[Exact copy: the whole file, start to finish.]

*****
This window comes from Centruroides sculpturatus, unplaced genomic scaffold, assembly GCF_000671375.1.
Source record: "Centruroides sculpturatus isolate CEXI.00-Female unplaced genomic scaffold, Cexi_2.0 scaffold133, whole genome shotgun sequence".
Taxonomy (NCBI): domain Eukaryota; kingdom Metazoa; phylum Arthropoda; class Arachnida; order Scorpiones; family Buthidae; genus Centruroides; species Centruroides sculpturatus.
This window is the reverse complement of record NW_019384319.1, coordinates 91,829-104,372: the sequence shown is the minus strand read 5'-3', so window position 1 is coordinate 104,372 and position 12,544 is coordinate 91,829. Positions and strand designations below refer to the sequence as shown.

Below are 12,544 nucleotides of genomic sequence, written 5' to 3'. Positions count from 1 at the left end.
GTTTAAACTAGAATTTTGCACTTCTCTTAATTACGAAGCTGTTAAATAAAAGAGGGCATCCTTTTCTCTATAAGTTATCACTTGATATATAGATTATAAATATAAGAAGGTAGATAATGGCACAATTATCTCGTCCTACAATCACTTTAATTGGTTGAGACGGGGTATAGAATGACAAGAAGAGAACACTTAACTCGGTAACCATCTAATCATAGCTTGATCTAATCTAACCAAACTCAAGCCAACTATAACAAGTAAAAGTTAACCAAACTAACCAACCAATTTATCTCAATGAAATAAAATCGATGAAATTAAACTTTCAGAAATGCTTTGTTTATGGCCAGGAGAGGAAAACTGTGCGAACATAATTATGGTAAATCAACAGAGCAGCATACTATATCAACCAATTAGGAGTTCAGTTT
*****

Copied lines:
This window comes from Centruroides sculpturatus, unplaced genomic scaffold, assembly GCF_000671375.1.
Source record: "Centruroides sculpturatus isolate CEXI.00-Female unplaced genomic scaffold, Cexi_2.0 scaffold133, whole genome shotgun sequence".
Taxonomy (NCBI): domain Eukaryota; kingdom Metazoa; phylum Arthropoda; class Arachnida; order Scorpiones; family Buthidae; genus Centruroides; species Centruroides sculpturatus.
This window is the reverse complement of record NW_019384319.1, coordinates 91,829-104,372: the sequence shown is the minus strand read 5'-3', so window position 1 is coordinate 104,372 and position 12,544 is coordinate 91,829. Positions and strand designations below refer to the sequence as shown.

Below are 12,544 nucleotides of genomic sequence, written 5' to 3'. Positions count from 1 at the left end.
GTTTAAACTAGAATTTTGCACTTCTCTTAATTACGAAGCTGTTAAATAAAAGAGGGCATCCTTTTCTCTATAAGTTATCACTTGATATATAGATTATAAATATAAGAAGGTAGATAATGGCACAATTATCTCGTCCTACAATCACTTTAATTGGTTGAGACGGGGTATAGAATGACAAGAAGAGAACACTTAACTCGGTAACCATCTAATCATAGCTTGATCTAATCTAACCAAACTCAAGCCAACTATAACAAGTAAAAGTTAACCAAACTAACCAACCAATTTATCTCAATGAAATAAAATCGATGAAATTAAACTTTCAGAAATGCTTTGTTTATGGCCAGGAGAGGAAAACTGTGCGAACATAATTATGGTAAATCAACAGAGCAGCATACTATATCAACCAATTAGGAGTTCAGTTT